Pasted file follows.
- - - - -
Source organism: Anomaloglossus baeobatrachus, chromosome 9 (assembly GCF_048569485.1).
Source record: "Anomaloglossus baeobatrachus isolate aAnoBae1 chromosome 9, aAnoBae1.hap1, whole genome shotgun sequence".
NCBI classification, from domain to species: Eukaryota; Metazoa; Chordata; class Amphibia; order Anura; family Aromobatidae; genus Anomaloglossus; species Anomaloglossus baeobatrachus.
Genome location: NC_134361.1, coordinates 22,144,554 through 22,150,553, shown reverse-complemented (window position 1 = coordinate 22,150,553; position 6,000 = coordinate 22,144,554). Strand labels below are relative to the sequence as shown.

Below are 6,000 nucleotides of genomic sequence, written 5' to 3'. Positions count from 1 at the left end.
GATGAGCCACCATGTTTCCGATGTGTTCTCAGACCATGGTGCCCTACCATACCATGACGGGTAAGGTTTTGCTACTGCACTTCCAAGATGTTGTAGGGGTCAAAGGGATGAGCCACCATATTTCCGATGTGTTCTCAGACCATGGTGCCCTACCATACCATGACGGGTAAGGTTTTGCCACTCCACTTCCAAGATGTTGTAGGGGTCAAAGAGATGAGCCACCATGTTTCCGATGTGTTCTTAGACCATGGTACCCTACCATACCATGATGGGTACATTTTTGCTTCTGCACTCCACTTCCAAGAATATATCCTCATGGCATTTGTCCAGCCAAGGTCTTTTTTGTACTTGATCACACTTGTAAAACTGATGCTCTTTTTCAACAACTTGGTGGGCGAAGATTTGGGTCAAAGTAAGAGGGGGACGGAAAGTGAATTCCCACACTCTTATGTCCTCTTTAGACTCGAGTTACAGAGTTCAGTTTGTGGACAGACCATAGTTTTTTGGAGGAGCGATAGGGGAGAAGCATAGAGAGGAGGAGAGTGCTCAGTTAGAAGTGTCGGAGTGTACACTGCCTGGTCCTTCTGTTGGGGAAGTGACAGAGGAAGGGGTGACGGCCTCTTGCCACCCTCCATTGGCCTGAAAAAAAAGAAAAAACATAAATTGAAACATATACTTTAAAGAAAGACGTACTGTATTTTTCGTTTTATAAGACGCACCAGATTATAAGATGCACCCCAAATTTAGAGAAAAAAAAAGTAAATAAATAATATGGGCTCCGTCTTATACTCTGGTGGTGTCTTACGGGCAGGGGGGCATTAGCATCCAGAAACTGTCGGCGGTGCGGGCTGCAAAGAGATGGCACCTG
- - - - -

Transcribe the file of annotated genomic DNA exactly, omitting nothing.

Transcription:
Source organism: Anomaloglossus baeobatrachus, chromosome 9 (assembly GCF_048569485.1).
Source record: "Anomaloglossus baeobatrachus isolate aAnoBae1 chromosome 9, aAnoBae1.hap1, whole genome shotgun sequence".
NCBI classification, from domain to species: Eukaryota; Metazoa; Chordata; class Amphibia; order Anura; family Aromobatidae; genus Anomaloglossus; species Anomaloglossus baeobatrachus.
Genome location: NC_134361.1, coordinates 22,144,554 through 22,150,553, shown reverse-complemented (window position 1 = coordinate 22,150,553; position 6,000 = coordinate 22,144,554). Strand labels below are relative to the sequence as shown.

Below are 6,000 nucleotides of genomic sequence, written 5' to 3'. Positions count from 1 at the left end.
GATGAGCCACCATGTTTCCGATGTGTTCTCAGACCATGGTGCCCTACCATACCATGACGGGTAAGGTTTTGCTACTGCACTTCCAAGATGTTGTAGGGGTCAAAGGGATGAGCCACCATATTTCCGATGTGTTCTCAGACCATGGTGCCCTACCATACCATGACGGGTAAGGTTTTGCCACTCCACTTCCAAGATGTTGTAGGGGTCAAAGAGATGAGCCACCATGTTTCCGATGTGTTCTTAGACCATGGTACCCTACCATACCATGATGGGTACATTTTTGCTTCTGCACTCCACTTCCAAGAATATATCCTCATGGCATTTGTCCAGCCAAGGTCTTTTTTGTACTTGATCACACTTGTAAAACTGATGCTCTTTTTCAACAACTTGGTGGGCGAAGATTTGGGTCAAAGTAAGAGGGGGACGGAAAGTGAATTCCCACACTCTTATGTCCTCTTTAGACTCGAGTTACAGAGTTCAGTTTGTGGACAGACCATAGTTTTTTGGAGGAGCGATAGGGGAGAAGCATAGAGAGGAGGAGAGTGCTCAGTTAGAAGTGTCGGAGTGTACACTGCCTGGTCCTTCTGTTGGGGAAGTGACAGAGGAAGGGGTGACGGCCTCTTGCCACCCTCCATTGGCCTGAAAAAAAAGAAAAAACATAAATTGAAACATATACTTTAAAGAAAGACGTACTGTATTTTTCGTTTTATAAGACGCACCAGATTATAAGATGCACCCCAAATTTAGAGAAAAAAAAAGTAAATAAATAATATGGGCTCCGTCTTATACTCTGGTGGTGTCTTACGGGCAGGGGGGCATTAGCATCCAGAAACTGTCGGCGGTGCGGGCTGCAAAGAGATGGCACCTG